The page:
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Puerto Rico’s Space Telescope – Arecibo Observatory

The Arecibo Observatory was a radio telescope located in Arecibo, Puerto Rico. It was one of the largest and most powerful radio telescopes in the world and was operated by the National Science Foundation (NSF) until its decommissioning in late 2020.

The observatory consisted of a large dish-shaped reflector, measuring 305 meters in diameter, which was suspended over a natural sinkhole. The dish was used to collect radio waves from space, which were then focused onto a receiver located at the focal point of the dish. The observatory was used for a wide range of astronomical research, including studying planets, asteroids, pulsars, and galaxies.

Impression of a binary pulsar

One of the most famous discoveries made using the Arecibo Observatory was the first detection of a binary pulsar, which earned its discoverers the Nobel Prize in Physics in 1993. The observatory was also used to send messages to extraterrestrial civilizations as part of the Search for Extraterrestrial Intelligence (SETI) program.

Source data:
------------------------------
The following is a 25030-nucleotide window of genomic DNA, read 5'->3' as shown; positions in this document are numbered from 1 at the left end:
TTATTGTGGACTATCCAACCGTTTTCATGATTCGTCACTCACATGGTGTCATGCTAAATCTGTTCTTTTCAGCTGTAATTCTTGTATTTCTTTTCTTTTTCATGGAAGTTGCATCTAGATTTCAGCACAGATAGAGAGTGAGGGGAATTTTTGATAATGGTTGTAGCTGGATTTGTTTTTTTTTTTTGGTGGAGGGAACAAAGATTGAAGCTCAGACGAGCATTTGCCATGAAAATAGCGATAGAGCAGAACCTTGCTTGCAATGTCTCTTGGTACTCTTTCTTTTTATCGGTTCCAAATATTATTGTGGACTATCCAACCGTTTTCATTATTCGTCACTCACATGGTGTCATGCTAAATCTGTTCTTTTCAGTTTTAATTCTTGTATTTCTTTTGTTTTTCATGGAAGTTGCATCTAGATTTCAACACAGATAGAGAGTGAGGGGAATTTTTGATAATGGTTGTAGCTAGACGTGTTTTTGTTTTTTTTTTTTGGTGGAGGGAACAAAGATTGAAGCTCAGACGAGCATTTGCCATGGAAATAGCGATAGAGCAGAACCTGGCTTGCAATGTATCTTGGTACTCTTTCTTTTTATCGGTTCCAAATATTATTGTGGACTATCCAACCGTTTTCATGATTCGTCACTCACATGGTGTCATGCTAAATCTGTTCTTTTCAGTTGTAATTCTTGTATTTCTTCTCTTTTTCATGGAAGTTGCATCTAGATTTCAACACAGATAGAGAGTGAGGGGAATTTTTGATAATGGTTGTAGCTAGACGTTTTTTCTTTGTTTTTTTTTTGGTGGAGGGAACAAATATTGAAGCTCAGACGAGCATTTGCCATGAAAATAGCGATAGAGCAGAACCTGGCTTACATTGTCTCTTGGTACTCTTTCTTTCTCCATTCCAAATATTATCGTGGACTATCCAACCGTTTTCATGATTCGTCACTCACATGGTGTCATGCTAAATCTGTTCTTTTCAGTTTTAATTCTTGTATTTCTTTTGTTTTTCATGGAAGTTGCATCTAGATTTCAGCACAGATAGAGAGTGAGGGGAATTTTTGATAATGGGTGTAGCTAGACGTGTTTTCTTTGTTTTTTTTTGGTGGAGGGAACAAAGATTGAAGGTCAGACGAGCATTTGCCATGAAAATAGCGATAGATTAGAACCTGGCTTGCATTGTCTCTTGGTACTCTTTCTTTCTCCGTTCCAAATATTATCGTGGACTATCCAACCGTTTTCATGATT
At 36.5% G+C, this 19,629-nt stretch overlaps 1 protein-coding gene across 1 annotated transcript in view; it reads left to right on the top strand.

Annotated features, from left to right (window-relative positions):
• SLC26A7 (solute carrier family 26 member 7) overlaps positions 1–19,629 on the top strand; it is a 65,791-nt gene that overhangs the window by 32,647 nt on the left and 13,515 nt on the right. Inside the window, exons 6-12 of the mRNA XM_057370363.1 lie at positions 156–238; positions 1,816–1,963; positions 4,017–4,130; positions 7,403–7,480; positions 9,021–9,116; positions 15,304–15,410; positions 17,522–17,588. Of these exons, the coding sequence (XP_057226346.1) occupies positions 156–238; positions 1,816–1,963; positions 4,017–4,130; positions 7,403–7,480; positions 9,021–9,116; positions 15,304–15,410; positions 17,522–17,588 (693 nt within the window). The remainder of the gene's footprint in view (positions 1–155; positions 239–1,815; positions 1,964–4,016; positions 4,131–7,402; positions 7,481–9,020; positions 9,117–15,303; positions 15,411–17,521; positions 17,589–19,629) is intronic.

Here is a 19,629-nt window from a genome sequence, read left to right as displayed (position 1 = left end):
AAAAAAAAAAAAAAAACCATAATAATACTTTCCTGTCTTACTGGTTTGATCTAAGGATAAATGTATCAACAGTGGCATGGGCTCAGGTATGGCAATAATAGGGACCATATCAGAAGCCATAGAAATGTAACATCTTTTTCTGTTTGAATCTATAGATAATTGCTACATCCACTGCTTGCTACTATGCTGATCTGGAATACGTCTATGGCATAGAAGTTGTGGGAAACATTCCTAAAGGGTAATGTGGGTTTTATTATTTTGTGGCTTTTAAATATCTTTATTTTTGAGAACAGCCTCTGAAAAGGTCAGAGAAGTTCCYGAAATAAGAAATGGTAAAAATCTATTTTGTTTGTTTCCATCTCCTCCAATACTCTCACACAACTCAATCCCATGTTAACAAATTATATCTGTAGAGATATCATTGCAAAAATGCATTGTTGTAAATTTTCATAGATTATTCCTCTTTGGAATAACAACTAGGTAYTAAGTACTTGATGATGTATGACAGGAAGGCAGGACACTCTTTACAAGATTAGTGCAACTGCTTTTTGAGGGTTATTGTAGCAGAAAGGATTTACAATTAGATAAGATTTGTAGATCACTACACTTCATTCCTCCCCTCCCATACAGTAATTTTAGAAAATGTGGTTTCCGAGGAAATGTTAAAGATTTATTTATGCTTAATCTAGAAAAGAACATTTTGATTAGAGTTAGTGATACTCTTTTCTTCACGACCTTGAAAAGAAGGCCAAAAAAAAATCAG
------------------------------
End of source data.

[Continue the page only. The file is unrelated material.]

Unfortunately, in August 2020, the observatory suffered significant damage when one of its cables broke and caused a 100-foot gash in the dish. In November of that year, the NSF announced that the observatory would be decommissioned due to safety concerns, and its iconic dish was dismantled in late 2020. However, the Arecibo Observatory remains an important part of Puerto Rico’s scientific and cultural heritage. Tours are still offered as well as educational classes and workshops at the visitor center.

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